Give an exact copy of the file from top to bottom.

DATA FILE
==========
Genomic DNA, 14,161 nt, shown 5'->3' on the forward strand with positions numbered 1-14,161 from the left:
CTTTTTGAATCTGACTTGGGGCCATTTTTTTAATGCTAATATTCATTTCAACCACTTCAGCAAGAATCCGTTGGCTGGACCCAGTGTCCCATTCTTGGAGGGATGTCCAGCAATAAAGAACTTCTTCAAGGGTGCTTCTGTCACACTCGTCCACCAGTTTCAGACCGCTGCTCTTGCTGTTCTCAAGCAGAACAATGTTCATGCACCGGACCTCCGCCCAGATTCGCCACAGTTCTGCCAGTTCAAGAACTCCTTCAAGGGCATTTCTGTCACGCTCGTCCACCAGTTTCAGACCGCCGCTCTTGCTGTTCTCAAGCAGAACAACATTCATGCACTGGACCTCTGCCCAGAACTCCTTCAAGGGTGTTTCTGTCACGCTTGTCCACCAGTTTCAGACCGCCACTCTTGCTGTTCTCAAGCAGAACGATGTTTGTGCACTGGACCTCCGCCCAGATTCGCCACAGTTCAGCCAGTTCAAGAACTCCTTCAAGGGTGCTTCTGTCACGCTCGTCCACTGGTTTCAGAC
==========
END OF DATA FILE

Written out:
Genomic DNA, 14,161 nt, shown 5'->3' on the forward strand with positions numbered 1-14,161 from the left:
CTTTTTGAATCTGACTTGGGGCCATTTTTTTAATGCTAATATTCATTTCAACCACTTCAGCAAGAATCCGTTGGCTGGACCCAGTGTCCCATTCTTGGAGGGATGTCCAGCAATAAAGAACTTCTTCAAGGGTGCTTCTGTCACACTCGTCCACCAGTTTCAGACCGCTGCTCTTGCTGTTCTCAAGCAGAACAATGTTCATGCACCGGACCTCCGCCCAGATTCGCCACAGTTCTGCCAGTTCAAGAACTCCTTCAAGGGCATTTCTGTCACGCTCGTCCACCAGTTTCAGACCGCCGCTCTTGCTGTTCTCAAGCAGAACAACATTCATGCACTGGACCTCTGCCCAGAACTCCTTCAAGGGTGTTTCTGTCACGCTTGTCCACCAGTTTCAGACCGCCACTCTTGCTGTTCTCAAGCAGAACGATGTTTGTGCACTGGACCTCCGCCCAGATTCGCCACAGTTCAGCCAGTTCAAGAACTCCTTCAAGGGTGCTTCTGTCACGCTCGTCCACTGGTTTCAGAC